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TC Roundup: Facebook to beef up messenger mobile app

Facebook to beef up messenger mobile app: Facebook Inc. unveiled plans on Wednesday to beef up its Messenger mobile application to allow users to book reservations, track online orders and send custom videos, a push to make the app a tool for commerce. (The Wall Street Journal)

LinkedIn takes on traditional news outlets for ad bucks: Social media companies are evolving fast. Gone are the days of just chatting to friends and uploading photos; now, in bid to capture ad dollars from traditional publishers, tech giants want to offer everything from payment services, music streaming – and even news. (CNBC)

WhatsApp co-founder: Voice calling coming to iOS in a 'couple weeks': Voice calling on WhatsApp will be coming to iOS in a "couple weeks," said WhatsApp co-founder Brian Acton today.

At Facebook's F8 developers' conference here today, Acton, speaking on a panel with Instagram co-founder Mike Krieger and head of Facebook Messenger David Marcus, said that WhatsApp has spent the last year refining and iterating voice calling before launching it on Android. To date it has not been available for iOS, but he said it would be coming in a couple weeks. (Venture Beat)

Apple plans China IPhone trade-in program with Foxconn: Apple Inc. plans to introduce a trade-in program for iPhones in China, people familiar with the effort said, after a similar program bolstered sales in the U.S.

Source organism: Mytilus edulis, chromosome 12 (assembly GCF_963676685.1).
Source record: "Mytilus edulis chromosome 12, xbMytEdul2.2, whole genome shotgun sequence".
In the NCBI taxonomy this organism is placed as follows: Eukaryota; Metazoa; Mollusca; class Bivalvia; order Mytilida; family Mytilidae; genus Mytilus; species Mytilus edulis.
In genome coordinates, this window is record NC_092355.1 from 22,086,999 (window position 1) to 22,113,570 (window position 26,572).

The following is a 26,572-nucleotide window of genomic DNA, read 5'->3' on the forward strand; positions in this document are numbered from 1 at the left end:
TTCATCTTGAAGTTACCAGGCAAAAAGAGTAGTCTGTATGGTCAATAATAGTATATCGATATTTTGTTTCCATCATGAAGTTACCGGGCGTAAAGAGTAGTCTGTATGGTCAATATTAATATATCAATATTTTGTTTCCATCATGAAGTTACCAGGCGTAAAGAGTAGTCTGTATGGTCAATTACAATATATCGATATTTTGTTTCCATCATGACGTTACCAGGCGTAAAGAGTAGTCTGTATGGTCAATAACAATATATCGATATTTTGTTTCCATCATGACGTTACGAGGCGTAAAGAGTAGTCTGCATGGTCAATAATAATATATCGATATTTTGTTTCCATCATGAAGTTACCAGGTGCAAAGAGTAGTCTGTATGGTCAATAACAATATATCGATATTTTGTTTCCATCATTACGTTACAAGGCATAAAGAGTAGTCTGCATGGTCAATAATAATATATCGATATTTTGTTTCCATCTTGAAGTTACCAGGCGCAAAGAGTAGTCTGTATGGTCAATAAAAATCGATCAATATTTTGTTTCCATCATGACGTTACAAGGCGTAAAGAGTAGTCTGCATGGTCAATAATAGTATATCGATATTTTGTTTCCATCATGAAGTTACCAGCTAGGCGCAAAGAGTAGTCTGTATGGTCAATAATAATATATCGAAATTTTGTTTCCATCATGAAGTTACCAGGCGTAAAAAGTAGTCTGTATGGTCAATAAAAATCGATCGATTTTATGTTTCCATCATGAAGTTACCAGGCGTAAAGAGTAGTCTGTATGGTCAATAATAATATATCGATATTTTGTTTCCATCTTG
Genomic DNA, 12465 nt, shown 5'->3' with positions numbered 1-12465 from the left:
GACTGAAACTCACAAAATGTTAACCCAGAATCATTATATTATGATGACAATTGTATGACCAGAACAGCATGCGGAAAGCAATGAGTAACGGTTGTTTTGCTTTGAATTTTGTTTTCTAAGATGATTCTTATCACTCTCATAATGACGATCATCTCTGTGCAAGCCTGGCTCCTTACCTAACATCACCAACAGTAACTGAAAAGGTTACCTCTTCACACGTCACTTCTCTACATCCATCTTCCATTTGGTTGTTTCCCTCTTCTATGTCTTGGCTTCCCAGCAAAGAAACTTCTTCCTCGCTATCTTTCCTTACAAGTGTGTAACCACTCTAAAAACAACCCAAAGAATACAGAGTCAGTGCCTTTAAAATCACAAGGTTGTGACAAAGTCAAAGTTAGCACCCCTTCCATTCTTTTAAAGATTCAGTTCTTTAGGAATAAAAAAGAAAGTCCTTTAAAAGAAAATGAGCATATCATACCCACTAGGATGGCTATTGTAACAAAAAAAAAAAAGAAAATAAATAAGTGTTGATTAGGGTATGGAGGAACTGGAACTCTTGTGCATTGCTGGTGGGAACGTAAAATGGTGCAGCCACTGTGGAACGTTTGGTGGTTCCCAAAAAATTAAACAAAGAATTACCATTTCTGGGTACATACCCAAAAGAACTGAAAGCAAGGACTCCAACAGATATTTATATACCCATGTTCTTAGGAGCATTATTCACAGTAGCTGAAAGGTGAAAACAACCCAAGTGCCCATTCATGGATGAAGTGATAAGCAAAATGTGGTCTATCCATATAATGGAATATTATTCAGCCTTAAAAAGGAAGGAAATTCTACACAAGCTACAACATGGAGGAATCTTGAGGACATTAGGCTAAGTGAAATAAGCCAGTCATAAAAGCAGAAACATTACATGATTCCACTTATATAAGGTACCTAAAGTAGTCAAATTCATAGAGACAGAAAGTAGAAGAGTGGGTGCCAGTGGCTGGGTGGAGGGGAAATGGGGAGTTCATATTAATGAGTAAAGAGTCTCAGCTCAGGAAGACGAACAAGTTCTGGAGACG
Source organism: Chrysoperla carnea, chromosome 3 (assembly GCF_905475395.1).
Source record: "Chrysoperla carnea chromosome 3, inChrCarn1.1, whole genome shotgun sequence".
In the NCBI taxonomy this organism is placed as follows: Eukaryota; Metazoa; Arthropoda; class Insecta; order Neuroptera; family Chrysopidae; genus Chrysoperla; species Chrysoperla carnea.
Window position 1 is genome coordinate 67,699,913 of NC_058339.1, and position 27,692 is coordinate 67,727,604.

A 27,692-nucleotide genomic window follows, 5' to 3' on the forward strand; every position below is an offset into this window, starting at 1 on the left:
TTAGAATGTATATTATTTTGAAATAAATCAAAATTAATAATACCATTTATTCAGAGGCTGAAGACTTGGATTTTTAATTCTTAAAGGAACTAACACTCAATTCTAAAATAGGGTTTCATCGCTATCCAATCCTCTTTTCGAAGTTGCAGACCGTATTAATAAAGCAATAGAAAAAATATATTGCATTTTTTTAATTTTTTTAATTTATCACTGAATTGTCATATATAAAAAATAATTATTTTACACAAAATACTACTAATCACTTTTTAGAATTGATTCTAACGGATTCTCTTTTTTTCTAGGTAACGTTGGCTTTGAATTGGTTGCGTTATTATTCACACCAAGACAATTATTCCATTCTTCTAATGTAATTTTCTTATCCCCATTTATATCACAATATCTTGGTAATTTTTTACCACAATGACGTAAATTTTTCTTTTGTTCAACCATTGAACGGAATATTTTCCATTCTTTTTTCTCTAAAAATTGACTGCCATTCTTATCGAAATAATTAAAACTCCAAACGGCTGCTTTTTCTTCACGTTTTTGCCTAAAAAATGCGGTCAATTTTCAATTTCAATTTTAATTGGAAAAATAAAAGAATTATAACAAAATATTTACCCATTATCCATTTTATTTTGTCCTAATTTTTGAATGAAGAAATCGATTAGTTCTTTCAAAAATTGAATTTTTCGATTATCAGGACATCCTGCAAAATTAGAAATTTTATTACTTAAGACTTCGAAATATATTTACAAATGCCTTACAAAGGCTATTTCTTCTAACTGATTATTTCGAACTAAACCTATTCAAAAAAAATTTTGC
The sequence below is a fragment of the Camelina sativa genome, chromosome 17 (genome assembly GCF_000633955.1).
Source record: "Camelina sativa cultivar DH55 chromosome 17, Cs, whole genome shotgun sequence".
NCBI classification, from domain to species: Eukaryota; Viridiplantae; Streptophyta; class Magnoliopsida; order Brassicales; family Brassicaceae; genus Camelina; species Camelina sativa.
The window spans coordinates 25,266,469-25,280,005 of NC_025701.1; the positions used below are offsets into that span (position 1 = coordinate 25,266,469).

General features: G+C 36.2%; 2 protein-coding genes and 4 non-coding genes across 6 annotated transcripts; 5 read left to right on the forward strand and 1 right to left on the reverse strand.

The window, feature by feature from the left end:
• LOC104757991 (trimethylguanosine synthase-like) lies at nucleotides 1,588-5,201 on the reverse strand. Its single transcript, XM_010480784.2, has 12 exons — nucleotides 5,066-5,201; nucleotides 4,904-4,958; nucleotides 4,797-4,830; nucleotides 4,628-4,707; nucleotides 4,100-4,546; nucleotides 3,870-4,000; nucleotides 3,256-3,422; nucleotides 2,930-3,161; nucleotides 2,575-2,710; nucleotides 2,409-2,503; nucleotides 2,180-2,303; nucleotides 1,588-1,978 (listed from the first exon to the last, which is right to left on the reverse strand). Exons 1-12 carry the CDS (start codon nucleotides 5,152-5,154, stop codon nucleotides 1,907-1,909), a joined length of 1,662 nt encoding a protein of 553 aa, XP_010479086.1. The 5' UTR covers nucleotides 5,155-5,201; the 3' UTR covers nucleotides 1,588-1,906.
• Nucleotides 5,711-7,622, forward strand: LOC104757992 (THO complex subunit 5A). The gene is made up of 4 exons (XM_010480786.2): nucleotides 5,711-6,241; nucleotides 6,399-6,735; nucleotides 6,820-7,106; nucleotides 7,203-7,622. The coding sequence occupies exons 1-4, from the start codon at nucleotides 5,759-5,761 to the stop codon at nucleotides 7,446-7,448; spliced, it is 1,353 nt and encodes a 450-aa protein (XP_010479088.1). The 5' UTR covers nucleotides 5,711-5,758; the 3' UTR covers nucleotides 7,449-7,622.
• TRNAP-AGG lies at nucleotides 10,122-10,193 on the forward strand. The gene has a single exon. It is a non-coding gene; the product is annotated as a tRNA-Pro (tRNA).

Consumers will be able to take older iPhones to Apple stores in China for credit against the company's products as soon as March 31, the people said, asking not to be identified as the details aren't public. Foxconn Technology Group will buy and re-sell the phones as part of the program, one of the people said. Natalie Kerris, an Apple representative, didn't respond to a request for comment. Foxconn declined to comment. (Bloomberg)

Startup wants to disrupt the informal labour market in Pakistan using tech: The vast majority of Pakistan's labor market is informal, unstructured, and highly unregulated. Figures from the government suggest that approximately 73.8 percent of its labor force work in an informal setting, which is problematic as it reduces taxation and lowers standards for employee welfare and benefits. Alarmingly, it also creates more traction for the black economy.

In the presence of a thriving informal environment, it is difficult to properly ascertain statistics on unemployment, consumption, income levels and growth. This may result in an undermining of official economic policies and drive away much-needed foreign investment. (Tech in Asia)

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